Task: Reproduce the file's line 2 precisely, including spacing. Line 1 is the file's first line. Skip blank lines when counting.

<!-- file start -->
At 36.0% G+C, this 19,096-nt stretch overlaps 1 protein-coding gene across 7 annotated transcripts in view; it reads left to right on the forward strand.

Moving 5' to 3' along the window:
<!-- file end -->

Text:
Moving 5' to 3' along the window: